I routinely also go through the documents on my computer and delete anything I no longer need for my records or portfolio. I used to keep everything and use about 1% of it, so now I have a good eye for what I know I’ll use… and what I won’t. Programs like CCleaner can also help you search for documents that haven’t been modified for years… a good indication that you probably don’t need them anymore.
For my personal life, I rely on the notes app in my iPhone (that’s backed up to the cloud) and my Google calendar.
Because my phone is synced with my work stuff, I have the option of viewing either my work notes or my personal notes. I love keeping the two separate but being able to view both sets of notes from the same device if I want to.
These are the categories of notes I use in my personal life (currently):
- Long term action (where I put things I need to do that are too long-term or big picture to add to my calendar)
- To buy (things I need to buy at the store...like groceries)
- Writing ideas/brain dump (where I record things that pop up in my brain)
- 2016 goals (my goals for the year)
- 2015 goals (purely for reference)
- 2015 highlights (purely for reference… a list of good things that happened to me throughout the year)
- 2014 highlights (ditto)
- TV shows to watch
- Movies to watch
Books get added to my Goodreads, if you’re wondering. I refer to my long-term action list frequently and schedule what I can to my personal Google calendar (unlike at work, I don’t care about cluttering up my personal calendar with tasks because no one sees it but me). Once it’s there, I delete it from my list. I get email alerts as things pop up, so I never miss anything. For example, when I needed to schedule a vet appointment for the real life Curious Cat, I wrote it in my long-term list. Once I called for the appointment, I added it to my calendar and deleted it off my list. Right now on my list I have, “plan next CCP writing meet-up.” Once I pick a day when I want to sit down and do the planning, I’ll add it to my calendar. The only exception is sometimes on the weekends when I’ll write a list of things to do in my long-term action notepad that I know I’ll do (and delete) all in that weekend. In that case, I don’t bother adding it to my calendar and I just do them.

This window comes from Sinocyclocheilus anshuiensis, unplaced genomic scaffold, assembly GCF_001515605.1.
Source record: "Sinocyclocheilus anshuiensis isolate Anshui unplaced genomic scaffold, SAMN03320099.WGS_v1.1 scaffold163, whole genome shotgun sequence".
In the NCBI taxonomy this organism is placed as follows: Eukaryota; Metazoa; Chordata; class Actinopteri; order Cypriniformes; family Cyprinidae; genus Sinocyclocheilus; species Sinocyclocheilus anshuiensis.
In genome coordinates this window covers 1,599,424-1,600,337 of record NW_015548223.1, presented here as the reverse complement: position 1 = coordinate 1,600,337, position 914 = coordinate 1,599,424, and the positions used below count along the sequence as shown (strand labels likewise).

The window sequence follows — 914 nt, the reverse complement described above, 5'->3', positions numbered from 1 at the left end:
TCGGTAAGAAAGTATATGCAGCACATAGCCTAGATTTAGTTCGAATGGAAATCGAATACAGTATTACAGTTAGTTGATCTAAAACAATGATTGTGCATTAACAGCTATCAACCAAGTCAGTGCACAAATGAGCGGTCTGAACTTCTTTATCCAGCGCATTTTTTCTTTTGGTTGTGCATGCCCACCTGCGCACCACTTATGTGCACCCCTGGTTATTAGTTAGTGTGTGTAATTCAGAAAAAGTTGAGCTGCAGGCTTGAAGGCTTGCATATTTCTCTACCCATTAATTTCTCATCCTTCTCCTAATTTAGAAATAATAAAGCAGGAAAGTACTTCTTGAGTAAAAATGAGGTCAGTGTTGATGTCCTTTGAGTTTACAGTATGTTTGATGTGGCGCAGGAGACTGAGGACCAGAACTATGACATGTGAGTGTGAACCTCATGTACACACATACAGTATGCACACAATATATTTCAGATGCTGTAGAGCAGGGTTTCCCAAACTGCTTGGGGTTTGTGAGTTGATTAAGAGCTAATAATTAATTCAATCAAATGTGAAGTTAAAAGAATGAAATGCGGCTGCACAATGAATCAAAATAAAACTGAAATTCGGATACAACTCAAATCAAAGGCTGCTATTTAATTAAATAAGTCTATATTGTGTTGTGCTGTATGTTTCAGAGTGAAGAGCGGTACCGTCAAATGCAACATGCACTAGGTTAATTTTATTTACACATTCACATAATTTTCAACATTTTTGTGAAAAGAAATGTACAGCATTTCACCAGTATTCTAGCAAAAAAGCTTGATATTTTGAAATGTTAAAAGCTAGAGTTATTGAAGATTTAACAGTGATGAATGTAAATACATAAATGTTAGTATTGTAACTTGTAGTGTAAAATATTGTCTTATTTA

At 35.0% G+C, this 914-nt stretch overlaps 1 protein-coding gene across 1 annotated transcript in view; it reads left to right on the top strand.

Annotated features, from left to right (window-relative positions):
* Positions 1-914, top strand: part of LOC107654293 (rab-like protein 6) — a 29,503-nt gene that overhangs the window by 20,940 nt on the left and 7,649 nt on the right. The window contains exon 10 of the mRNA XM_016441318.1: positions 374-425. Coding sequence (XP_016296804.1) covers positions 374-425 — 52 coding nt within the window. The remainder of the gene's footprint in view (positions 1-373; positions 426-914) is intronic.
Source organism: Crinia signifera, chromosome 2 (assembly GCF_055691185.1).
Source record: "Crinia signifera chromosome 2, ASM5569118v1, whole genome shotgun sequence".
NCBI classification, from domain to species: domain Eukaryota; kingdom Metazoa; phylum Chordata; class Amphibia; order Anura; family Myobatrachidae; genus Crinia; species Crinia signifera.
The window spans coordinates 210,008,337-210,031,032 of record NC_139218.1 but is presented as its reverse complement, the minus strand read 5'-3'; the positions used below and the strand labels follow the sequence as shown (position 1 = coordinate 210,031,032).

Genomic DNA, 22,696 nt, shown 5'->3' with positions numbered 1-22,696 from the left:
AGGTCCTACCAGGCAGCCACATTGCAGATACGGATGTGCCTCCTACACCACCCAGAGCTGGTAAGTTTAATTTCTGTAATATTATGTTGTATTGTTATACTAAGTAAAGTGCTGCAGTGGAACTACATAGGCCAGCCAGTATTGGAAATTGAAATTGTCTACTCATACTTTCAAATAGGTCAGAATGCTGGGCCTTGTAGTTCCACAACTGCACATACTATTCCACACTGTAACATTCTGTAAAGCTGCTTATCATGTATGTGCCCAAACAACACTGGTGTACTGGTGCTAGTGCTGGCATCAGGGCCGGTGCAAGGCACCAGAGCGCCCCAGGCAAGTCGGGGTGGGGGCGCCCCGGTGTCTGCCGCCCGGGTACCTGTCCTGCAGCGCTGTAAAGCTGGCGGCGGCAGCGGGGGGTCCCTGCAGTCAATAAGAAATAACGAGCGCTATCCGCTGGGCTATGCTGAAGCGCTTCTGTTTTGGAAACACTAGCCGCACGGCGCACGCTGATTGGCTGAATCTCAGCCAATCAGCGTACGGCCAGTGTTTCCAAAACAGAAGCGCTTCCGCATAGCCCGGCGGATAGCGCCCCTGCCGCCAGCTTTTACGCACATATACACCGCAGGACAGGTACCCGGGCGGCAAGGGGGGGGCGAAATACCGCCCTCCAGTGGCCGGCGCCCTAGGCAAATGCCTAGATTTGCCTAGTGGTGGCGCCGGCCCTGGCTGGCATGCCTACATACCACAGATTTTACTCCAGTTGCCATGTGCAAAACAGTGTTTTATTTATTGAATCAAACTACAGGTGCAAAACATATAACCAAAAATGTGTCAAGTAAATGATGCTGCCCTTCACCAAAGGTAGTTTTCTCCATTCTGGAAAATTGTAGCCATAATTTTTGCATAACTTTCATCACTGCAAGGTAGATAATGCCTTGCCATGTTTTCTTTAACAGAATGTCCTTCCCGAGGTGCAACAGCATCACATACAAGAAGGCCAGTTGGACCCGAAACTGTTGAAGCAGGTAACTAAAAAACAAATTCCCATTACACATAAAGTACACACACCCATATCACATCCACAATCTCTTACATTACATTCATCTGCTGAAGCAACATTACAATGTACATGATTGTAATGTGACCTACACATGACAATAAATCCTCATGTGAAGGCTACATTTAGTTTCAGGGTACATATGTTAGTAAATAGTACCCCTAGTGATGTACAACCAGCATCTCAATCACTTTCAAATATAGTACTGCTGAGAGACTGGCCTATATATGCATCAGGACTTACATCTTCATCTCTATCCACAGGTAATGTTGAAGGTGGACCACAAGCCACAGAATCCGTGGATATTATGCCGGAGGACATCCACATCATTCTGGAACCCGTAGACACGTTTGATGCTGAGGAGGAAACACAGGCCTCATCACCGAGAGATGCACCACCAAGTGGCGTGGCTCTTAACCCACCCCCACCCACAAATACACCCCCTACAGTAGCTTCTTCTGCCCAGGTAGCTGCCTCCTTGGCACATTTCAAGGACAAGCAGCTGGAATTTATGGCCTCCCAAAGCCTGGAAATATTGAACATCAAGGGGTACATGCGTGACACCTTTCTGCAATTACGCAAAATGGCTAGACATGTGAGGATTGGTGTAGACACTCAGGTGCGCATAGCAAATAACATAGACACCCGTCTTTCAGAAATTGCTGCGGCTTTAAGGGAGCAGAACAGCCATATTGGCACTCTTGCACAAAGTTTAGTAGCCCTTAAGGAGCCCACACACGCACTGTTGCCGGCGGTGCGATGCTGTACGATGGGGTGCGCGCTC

The most important thing I’ll say here is the less you can have on a list and the more you can schedule on a calendar, the better. Lists tend to grow long and take longer and longer to get through, which can seriously hamper your motivation. I try to routinely take things off of my lists and add them to my calendar so I actually do them.
Usually, writing ideas are born on the Notes app on my phone. If it’s an idea for a blog post or a story idea that I know I won’t get to right away, I add it to a longer Google doc that I created just for writing ideas. Again, my lists are there purely for reference if I need some inspiration. When I know I want to write something, I schedule it on my calendar so I don’t forget.
The only paper record I keep is my daily log that I try to update every night, or at least on the weekends. It’s pretty much just a few sentences about what I did that day. I like to refer to it to track productivity, spot patterns, and record personal thoughts/emotions that aren’t necessarily fodder for writing, but are still important to me.
I also have a system for organizing my drafts and portfolio of published pieces, but I don’t want to make this post too overwhelming. Next time.